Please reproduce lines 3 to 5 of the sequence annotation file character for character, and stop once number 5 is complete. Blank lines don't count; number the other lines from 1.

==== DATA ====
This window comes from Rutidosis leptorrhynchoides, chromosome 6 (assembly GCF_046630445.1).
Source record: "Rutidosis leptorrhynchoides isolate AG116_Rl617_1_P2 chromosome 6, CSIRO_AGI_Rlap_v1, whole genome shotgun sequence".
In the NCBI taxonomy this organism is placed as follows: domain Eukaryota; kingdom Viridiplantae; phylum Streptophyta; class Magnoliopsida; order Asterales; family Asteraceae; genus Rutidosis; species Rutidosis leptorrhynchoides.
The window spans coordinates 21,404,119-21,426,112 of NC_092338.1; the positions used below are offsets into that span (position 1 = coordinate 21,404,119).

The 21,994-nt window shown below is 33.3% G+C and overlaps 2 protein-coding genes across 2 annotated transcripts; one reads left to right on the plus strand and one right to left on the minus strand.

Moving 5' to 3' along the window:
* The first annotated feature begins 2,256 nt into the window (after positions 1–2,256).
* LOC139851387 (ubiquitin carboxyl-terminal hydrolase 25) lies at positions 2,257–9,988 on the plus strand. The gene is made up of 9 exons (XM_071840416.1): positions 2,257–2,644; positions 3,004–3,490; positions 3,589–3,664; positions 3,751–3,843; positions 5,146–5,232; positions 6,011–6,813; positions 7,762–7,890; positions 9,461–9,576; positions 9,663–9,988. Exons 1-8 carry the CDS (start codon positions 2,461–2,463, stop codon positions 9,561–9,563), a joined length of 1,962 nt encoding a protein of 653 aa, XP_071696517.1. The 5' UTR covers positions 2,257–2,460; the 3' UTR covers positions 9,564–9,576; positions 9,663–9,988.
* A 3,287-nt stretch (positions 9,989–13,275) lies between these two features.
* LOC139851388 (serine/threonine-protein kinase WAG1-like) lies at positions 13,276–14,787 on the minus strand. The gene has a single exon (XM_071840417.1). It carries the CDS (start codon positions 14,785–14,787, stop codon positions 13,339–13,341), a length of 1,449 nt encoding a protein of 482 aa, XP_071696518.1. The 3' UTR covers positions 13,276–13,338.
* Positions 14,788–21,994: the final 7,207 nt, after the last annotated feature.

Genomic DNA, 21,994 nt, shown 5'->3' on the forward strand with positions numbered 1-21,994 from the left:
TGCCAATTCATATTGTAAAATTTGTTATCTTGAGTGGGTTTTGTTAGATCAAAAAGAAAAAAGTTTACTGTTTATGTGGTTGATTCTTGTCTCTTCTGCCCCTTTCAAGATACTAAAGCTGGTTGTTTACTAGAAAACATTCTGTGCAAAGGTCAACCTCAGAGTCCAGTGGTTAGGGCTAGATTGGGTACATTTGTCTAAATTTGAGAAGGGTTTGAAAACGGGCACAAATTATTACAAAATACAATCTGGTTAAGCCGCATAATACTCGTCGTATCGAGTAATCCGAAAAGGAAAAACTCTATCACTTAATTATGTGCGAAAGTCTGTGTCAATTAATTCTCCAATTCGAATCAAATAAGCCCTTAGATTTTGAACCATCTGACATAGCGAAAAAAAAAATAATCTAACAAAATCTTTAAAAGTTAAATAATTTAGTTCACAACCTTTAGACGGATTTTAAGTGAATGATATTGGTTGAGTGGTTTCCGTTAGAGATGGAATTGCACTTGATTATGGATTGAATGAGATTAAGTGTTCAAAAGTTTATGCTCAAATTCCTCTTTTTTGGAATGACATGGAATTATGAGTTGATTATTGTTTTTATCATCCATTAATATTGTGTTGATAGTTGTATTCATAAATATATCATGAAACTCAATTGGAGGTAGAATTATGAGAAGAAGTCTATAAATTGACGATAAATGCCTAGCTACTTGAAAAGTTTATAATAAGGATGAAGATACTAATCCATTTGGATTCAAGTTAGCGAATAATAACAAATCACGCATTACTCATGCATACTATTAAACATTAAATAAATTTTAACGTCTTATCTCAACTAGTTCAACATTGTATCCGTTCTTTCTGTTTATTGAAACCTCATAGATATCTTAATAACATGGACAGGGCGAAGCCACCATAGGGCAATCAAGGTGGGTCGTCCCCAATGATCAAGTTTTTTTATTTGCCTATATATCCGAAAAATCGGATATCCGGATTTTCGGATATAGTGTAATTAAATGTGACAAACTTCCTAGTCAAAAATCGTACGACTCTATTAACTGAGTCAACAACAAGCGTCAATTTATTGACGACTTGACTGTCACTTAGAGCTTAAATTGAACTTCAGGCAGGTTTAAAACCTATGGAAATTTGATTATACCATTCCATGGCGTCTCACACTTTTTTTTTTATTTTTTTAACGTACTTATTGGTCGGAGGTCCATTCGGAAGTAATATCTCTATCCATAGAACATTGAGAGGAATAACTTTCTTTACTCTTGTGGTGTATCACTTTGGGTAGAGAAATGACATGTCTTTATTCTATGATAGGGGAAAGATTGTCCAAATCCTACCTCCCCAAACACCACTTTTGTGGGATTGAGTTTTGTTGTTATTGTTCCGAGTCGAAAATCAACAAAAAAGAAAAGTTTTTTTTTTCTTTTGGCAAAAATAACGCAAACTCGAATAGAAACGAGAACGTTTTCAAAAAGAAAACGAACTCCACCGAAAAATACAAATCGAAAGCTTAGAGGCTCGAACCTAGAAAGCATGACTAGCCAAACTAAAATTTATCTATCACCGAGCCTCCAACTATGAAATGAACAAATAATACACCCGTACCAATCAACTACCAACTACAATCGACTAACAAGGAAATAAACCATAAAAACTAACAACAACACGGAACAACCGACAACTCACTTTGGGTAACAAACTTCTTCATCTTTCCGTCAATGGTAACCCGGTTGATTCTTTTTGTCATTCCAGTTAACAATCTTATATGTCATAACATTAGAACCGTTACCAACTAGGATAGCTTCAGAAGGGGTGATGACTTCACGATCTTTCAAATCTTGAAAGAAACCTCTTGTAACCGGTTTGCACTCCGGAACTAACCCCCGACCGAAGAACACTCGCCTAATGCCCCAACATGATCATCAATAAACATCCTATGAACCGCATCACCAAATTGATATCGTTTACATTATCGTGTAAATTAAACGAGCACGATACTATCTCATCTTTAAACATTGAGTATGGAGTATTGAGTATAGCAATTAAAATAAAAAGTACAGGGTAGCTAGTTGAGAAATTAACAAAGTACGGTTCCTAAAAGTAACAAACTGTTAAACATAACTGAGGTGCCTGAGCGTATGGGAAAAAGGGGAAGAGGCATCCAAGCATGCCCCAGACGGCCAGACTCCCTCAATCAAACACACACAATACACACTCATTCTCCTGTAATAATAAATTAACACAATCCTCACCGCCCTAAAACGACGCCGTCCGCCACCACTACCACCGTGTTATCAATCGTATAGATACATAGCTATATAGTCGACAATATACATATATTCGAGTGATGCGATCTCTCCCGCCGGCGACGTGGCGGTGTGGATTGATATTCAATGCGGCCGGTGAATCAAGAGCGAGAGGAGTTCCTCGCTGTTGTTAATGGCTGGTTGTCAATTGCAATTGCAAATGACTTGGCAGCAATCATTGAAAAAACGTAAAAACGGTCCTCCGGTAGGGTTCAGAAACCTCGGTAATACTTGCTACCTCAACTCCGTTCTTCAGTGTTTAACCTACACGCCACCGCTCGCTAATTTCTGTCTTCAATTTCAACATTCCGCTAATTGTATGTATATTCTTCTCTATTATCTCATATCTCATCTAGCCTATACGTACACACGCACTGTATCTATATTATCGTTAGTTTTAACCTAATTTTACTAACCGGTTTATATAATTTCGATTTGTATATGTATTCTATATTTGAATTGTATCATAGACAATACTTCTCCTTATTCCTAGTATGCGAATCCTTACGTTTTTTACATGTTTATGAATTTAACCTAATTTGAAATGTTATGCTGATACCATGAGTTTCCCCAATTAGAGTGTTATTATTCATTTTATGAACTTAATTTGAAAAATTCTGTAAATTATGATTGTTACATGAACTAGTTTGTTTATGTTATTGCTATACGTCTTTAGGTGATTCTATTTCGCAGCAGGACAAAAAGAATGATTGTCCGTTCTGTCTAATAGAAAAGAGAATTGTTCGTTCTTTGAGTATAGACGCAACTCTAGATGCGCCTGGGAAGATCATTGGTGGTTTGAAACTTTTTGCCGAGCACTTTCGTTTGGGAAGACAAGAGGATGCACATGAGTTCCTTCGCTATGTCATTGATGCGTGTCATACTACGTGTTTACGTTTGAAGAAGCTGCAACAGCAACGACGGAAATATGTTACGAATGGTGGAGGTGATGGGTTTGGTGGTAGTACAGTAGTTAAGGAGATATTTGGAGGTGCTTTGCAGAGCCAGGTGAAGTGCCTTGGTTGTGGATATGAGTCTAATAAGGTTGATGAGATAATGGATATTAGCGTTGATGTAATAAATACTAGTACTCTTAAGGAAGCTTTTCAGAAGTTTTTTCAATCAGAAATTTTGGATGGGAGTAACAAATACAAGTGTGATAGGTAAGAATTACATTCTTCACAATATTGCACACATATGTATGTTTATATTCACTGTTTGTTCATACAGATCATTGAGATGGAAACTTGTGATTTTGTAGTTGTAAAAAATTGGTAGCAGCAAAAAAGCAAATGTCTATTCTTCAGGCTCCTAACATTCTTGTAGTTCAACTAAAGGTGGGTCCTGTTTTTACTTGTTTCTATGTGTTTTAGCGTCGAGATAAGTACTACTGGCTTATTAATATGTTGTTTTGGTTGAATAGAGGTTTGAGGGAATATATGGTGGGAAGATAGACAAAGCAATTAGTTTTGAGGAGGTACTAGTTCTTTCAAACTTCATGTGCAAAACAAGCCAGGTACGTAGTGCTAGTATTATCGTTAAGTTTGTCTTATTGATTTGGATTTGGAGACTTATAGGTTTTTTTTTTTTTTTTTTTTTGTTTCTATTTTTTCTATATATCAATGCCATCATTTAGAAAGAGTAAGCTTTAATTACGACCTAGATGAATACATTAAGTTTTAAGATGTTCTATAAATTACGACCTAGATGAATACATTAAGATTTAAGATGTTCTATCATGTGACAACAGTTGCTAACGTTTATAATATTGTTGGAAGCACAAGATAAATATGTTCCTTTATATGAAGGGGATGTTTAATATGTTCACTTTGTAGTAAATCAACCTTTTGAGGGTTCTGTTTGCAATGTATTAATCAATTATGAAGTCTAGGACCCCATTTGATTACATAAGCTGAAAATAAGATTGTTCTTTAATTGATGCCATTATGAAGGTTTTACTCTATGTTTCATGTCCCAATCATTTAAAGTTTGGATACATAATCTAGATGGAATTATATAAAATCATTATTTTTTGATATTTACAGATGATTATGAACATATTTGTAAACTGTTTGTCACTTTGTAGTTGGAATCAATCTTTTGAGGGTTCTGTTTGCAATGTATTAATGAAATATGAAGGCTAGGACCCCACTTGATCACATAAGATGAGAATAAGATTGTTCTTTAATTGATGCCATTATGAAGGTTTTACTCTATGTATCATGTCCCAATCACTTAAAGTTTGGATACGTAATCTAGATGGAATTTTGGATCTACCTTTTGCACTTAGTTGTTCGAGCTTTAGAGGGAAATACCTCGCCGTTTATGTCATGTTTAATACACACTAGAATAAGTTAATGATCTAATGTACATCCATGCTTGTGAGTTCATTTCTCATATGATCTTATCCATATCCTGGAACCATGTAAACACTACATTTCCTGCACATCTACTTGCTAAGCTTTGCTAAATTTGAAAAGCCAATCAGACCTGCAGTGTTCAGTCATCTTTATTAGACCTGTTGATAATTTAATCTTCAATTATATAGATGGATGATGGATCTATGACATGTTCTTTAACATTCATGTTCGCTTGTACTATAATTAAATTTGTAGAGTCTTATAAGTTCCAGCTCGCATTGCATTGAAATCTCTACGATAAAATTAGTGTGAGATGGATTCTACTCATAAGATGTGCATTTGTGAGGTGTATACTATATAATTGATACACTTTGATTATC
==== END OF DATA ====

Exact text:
In the NCBI taxonomy this organism is placed as follows: domain Eukaryota; kingdom Viridiplantae; phylum Streptophyta; class Magnoliopsida; order Asterales; family Asteraceae; genus Rutidosis; species Rutidosis leptorrhynchoides.
The window spans coordinates 21,404,119-21,426,112 of NC_092338.1; the positions used below are offsets into that span (position 1 = coordinate 21,404,119).

The 21,994-nt window shown below is 33.3% G+C and overlaps 2 protein-coding genes across 2 annotated transcripts; one reads left to right on the plus strand and one right to left on the minus strand.